Survey says home ownership improves family conditions
Published Monday, October 1, 2012 12:36PM EDT
Last Updated Monday, October 1, 2012 3:39PM EDT
TORONTO -- Growing up in a home built by Habitat for Humanity can lead to a brighter future for some of Toronto's poorest children, a new report suggested Monday.
Kids who spend their formative years in one of the organization's subsidized units are more likely to stay in school, cultivate a social life and develop self-confidence.
The not-for-profit organization commissioned the study, which assessed the impact that Habitat for Humanity homes have had on the city.
While the survey found families currently occupying the homes are reporting immediate improvements in their lives, the numbers suggest it's the next generation that are reaping the most obvious benefits.
Neil Hetherington, chief executive of Habitat for Humanity's Toronto branch, said nearly 98 per cent of school-aged children interviewed for the report are still pursuing their education.
Three quarters of the parents surveyed said their children's grades improved after moving into a Habitat for Humanity home, he said.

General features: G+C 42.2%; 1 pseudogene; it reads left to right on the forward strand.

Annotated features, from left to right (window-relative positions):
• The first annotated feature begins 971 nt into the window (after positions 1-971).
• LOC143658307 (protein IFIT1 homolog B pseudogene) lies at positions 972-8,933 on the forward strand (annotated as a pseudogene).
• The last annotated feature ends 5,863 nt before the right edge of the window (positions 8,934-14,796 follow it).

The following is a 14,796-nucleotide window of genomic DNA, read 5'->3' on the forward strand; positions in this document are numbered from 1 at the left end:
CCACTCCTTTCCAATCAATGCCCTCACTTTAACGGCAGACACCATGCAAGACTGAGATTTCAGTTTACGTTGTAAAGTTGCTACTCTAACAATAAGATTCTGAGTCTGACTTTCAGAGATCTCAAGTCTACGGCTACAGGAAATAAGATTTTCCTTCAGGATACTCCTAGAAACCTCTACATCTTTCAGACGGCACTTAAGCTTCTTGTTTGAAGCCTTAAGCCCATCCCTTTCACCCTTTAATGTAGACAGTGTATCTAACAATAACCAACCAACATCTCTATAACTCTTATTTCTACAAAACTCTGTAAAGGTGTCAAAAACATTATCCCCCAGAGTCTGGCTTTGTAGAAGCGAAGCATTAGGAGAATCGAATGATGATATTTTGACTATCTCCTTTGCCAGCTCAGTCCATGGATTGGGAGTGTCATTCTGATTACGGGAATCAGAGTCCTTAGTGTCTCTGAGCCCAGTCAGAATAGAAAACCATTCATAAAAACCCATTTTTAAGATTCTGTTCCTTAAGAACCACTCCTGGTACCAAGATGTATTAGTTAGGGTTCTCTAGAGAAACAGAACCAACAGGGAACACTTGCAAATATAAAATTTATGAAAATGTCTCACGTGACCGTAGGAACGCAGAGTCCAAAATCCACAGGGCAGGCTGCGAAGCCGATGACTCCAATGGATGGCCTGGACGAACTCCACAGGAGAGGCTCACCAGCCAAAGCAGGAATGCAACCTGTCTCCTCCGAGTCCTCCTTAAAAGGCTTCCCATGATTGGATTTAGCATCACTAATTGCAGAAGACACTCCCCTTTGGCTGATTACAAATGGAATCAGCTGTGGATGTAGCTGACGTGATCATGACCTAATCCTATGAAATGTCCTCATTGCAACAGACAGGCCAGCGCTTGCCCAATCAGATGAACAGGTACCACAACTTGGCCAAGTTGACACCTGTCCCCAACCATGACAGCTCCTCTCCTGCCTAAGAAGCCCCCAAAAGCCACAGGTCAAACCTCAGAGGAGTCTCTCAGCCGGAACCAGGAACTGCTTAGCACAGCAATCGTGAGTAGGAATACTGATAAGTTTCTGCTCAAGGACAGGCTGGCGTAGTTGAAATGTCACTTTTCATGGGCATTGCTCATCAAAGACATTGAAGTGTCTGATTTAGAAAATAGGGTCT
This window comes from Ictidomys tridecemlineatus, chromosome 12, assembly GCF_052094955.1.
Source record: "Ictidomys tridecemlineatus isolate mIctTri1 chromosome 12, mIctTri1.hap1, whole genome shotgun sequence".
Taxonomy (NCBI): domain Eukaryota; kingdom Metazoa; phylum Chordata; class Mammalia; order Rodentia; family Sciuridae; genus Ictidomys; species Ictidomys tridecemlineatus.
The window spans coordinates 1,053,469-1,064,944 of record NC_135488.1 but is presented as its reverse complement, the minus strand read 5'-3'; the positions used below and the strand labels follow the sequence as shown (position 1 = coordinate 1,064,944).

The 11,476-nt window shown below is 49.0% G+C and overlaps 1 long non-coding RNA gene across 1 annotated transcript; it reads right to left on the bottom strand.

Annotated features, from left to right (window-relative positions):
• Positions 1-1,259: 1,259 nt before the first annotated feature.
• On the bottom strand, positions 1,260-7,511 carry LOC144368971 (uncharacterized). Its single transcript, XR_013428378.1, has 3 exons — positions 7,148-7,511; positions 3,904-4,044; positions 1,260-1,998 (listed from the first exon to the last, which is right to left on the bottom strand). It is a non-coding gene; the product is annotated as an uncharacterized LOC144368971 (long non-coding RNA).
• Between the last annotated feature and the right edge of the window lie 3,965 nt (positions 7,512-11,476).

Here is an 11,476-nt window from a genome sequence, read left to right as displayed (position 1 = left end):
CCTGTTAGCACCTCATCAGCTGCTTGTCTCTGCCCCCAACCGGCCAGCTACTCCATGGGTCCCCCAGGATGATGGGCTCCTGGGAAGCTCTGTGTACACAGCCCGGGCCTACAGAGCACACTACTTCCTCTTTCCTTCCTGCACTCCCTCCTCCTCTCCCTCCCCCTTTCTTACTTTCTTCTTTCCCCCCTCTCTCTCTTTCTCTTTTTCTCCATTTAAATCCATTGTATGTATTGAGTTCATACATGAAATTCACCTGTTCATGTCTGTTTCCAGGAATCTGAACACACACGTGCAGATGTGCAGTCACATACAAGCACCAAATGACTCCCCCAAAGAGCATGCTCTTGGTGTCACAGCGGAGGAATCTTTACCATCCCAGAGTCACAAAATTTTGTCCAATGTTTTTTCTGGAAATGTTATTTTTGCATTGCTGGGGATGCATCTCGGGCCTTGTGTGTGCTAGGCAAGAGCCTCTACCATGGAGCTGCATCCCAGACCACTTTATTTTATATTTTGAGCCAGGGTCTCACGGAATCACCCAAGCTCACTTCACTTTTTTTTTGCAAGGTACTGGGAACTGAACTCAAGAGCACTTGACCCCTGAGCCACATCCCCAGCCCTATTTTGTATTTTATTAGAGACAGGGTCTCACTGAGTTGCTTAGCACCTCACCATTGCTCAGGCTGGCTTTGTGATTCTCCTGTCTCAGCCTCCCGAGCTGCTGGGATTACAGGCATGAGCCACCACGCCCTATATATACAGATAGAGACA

"That's something to absolutely celebrate," Hetherington said, adding no child who grew up in a Habitat for Humanity Toronto home in the past has so far applied to live in the units as an adult.
Hetherington said the homes have also offered children a sense of community that fosters self-confidence and social growth.
The report found 88 per cent of families surveyed said their children became more confident after the move, while 81 per cent reported an improvement in their children's social lives.
Young tenants are also more likely to invite friends over.
The study was compiled after interviewing a third of the 250 families currently living in the organizations Toronto homes.
Hetherington said the numbers fuel his commitment to the organization, adding the data demonstrates the organization is making a difference to a vulnerable population.
"Those positive changes are really what inspires the volunteers and certainly inspires me; knowing that we're making a permanent, lasting change in those children's lives," he said.